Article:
Those supplying printing services should keep their offering simple, not bamboozle clients with complicated technology.
That's according to writer Jenny Roper, a regular commentator for Print Week. She explained that increasingly, print businesses are turning to innovative technology or web-based systems to facilitate their work.
This could "represent a dangerous turn of events" though, according to Roper. "Your average print boss... does not typically have the expertise to properly specify and manage a range of complex IT systems and as a result, print businesses will wind up with systems that are unsuitable... unnecessarily costly and poorly run."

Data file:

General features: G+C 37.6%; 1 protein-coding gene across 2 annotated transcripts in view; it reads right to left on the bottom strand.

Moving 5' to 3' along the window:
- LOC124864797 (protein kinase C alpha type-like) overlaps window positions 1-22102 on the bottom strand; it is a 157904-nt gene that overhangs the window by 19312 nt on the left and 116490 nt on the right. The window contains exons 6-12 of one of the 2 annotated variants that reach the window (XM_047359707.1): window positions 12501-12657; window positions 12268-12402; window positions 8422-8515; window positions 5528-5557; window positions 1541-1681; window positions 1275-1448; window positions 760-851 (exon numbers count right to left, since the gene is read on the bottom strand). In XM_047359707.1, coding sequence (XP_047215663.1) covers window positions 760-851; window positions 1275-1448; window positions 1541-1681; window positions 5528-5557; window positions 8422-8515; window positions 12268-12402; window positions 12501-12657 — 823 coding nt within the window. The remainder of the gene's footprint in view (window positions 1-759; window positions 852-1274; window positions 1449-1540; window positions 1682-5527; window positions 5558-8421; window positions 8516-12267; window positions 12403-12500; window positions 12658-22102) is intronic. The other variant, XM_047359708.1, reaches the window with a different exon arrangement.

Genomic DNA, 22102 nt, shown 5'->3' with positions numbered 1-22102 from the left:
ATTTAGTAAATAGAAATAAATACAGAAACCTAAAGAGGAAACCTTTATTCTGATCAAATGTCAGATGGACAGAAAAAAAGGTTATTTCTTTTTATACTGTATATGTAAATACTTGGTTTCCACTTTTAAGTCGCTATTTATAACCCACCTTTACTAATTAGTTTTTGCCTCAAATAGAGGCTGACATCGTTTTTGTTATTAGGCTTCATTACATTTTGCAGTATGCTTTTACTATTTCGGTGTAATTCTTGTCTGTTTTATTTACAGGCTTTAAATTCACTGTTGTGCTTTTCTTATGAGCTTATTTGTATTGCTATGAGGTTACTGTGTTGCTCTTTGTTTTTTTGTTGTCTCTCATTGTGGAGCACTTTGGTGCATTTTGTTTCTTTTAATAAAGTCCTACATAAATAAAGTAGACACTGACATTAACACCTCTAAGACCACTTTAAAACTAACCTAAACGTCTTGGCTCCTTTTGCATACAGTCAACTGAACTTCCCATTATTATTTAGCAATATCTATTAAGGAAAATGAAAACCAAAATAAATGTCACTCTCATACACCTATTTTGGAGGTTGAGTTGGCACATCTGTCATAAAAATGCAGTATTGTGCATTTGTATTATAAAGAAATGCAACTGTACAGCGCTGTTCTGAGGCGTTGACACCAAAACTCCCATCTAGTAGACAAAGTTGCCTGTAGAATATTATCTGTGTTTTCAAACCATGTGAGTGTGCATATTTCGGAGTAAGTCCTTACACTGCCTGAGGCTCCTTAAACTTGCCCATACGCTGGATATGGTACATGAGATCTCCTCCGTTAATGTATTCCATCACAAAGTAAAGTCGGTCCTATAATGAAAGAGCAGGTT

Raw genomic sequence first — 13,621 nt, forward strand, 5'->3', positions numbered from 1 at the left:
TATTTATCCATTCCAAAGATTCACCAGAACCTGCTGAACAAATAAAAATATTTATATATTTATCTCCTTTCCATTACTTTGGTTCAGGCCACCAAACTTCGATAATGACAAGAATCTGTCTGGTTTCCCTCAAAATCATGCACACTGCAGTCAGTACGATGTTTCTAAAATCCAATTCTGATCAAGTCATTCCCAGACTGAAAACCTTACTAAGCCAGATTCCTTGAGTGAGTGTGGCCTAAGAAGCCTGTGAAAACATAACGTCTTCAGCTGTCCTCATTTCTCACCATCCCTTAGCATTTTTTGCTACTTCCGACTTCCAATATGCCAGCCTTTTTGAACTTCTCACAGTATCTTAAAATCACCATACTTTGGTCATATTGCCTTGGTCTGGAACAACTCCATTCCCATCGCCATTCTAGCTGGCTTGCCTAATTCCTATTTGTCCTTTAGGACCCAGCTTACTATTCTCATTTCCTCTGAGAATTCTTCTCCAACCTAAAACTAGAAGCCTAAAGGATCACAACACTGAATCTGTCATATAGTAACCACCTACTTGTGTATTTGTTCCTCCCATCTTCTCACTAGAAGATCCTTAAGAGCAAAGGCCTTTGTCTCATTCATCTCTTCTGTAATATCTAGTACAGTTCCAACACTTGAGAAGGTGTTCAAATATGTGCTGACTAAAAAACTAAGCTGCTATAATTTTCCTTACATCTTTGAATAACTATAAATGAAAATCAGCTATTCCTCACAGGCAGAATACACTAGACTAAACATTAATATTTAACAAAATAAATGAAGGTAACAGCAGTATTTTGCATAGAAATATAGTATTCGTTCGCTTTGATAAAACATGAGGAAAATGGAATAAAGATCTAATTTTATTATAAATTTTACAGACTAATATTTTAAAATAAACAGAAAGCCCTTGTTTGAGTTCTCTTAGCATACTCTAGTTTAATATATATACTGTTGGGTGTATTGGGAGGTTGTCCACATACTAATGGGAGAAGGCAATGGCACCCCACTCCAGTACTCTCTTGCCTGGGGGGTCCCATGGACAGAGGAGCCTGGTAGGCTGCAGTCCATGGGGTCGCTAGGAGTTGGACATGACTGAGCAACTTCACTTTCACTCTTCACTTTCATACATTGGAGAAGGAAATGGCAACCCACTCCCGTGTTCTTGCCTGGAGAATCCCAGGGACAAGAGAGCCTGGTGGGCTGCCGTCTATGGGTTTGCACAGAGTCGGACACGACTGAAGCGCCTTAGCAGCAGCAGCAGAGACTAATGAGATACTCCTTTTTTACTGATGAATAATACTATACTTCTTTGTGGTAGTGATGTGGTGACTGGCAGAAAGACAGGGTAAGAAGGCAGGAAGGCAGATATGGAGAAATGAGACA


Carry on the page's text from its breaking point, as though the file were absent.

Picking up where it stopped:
As such, she believes that print specialists should stick to what they know best; for example advising on the wide-format printers to use, or the most efficient design for printing on A3.
That's not to say that print specialists should avoid technology altogether, but that they should recognise that they don't need to have an advanced, in-depth knowledge of how it works - or inflict it upon their clients, if they don't want it. Likewise, they should be able to explain the simplest benefits of it, rather than any complex technical details.
In fact, instead of focusing on the software surrounding their services, print specialists might want to focus on keeping their product as competitive as possible, as according to Sacbee.com, the market is becoming hotter than ever. Keeping things simple might help with this, as an easy-to-use service is often favoured by companies or bosses.